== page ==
TUMBY BAY - When living in the moment it is hard to be analytical. It’s only in retrospect that people start thinking about what they did and what they experienced.
For Australians in the pre-independence bubble that was Papua New Guinea in the 1950s, 60s and 70s, the exotic lifestyle was fascinating and all-enveloping, particularly for those in Port Moresby and some of the bigger towns.
For those in business there was money to be made and for those in government there was a level of power and privilege that could never have been enjoyed back in Australia.
And for both groups there were all the added benefits such as a low tax, tariff free goods, cheap labour and the luxury of personal servants.
Added to that was the opportunity to misbehave. Living in what was largely a transitory community without familial constraints, the baggage collected could be easily left behind upon leaving New Guinea’s shores.
In this version of Australians unconstrained, one could drink to excess, engage in dubious sexual adventures, create outrageous lies about one’s past, indulge in excessive swagger and engage in riotous behaviour largely without fear or consequence.
Papua New Guineans interacting with Australian expatriates during this time must have come away with strange impressions and mixed feelings.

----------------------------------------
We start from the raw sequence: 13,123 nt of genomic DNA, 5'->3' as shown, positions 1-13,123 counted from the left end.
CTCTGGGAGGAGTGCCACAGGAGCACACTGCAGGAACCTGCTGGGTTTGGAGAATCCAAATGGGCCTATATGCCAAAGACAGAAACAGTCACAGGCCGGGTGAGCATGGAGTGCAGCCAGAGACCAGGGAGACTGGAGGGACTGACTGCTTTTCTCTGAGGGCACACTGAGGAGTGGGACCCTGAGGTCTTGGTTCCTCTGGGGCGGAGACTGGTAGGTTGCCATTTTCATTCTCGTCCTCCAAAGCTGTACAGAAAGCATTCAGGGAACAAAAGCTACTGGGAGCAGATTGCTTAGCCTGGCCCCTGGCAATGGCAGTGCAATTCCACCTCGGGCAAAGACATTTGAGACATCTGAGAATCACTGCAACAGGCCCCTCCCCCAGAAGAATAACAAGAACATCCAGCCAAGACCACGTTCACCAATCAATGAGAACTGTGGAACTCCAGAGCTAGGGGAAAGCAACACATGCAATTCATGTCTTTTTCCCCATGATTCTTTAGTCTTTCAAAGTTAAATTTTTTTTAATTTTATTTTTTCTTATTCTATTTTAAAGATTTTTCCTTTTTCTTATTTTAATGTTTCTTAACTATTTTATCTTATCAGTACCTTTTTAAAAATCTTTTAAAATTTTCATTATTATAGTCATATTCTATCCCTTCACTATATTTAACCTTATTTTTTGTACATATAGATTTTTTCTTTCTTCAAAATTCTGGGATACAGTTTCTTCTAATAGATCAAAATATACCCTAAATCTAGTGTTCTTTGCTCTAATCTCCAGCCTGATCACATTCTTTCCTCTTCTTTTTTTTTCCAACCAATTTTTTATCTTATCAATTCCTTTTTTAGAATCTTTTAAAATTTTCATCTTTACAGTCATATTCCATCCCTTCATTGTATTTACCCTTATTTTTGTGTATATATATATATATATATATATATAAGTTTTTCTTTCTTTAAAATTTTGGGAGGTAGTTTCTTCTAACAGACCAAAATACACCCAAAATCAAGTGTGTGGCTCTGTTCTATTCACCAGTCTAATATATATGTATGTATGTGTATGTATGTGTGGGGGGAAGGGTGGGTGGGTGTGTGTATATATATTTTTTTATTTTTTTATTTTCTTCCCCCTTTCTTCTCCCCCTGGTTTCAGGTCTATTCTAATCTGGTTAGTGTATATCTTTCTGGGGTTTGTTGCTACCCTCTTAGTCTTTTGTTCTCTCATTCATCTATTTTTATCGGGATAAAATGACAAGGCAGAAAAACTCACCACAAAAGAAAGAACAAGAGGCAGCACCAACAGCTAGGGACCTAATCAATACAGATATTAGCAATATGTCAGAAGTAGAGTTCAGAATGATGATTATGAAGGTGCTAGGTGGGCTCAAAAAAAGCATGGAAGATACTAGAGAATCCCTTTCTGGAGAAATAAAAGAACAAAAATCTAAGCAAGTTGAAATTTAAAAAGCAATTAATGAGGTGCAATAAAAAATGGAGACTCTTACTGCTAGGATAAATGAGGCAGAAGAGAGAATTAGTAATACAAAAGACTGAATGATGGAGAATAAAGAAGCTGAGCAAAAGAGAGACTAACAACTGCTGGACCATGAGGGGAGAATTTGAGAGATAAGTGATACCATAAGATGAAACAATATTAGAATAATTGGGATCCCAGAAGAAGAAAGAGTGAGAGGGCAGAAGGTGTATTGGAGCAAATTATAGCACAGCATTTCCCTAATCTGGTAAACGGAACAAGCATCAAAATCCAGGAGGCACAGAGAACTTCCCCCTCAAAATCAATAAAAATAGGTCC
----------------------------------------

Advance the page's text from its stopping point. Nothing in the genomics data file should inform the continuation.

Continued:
Did they admire and lust after such lifestyles or did they find them crass and abhorrent?
What lasting effect, for instance, did the experience have on mature men employed as house boys and described as thus?
Was the development of the selfish lifestyles of the Papua New Guinean elites in any way influenced by what they saw of expatriate behaviour?
It is tempting to attribute, at least in part, Australian opposition leader Gough Whitlam’s ill-considered description of the Australians he encountered in PNG as ‘second rate’, to this behaviour.
This aside, it could be argued that life on the outstations was more objective and that, as a consequence, hedonism was constrained.
This is a matter of conjecture but it is part of a distinction that many people like to draw.
Town or bush, as memory erodes the rough edges of those self-indulgent years, the period resonates with many people as the best years of their lives.
For those not prone to retrospection that’s probably as far as the matter goes.
However, for many others wondering what it all meant has become a significant preoccupation.
Not least among those preoccupations is the uncomfortable feeling of being part of something that was not as simple or, indeed, as honourable as one was led to believe.
Reading many years later about the sometimes sinister machinations of the Australian government during that period - particularly as revealed in declassified documents and revealing accounts by people like Bill Brown MBE - can make one uneasy about what might have been compliantly or unwittingly executed in the service of country.
Added to expatriate hedonism, it makes for a complicated can of worms.
It also puts a new twist on otherwise innocent activities like getting pissed at the Aviat Club on a Friday night.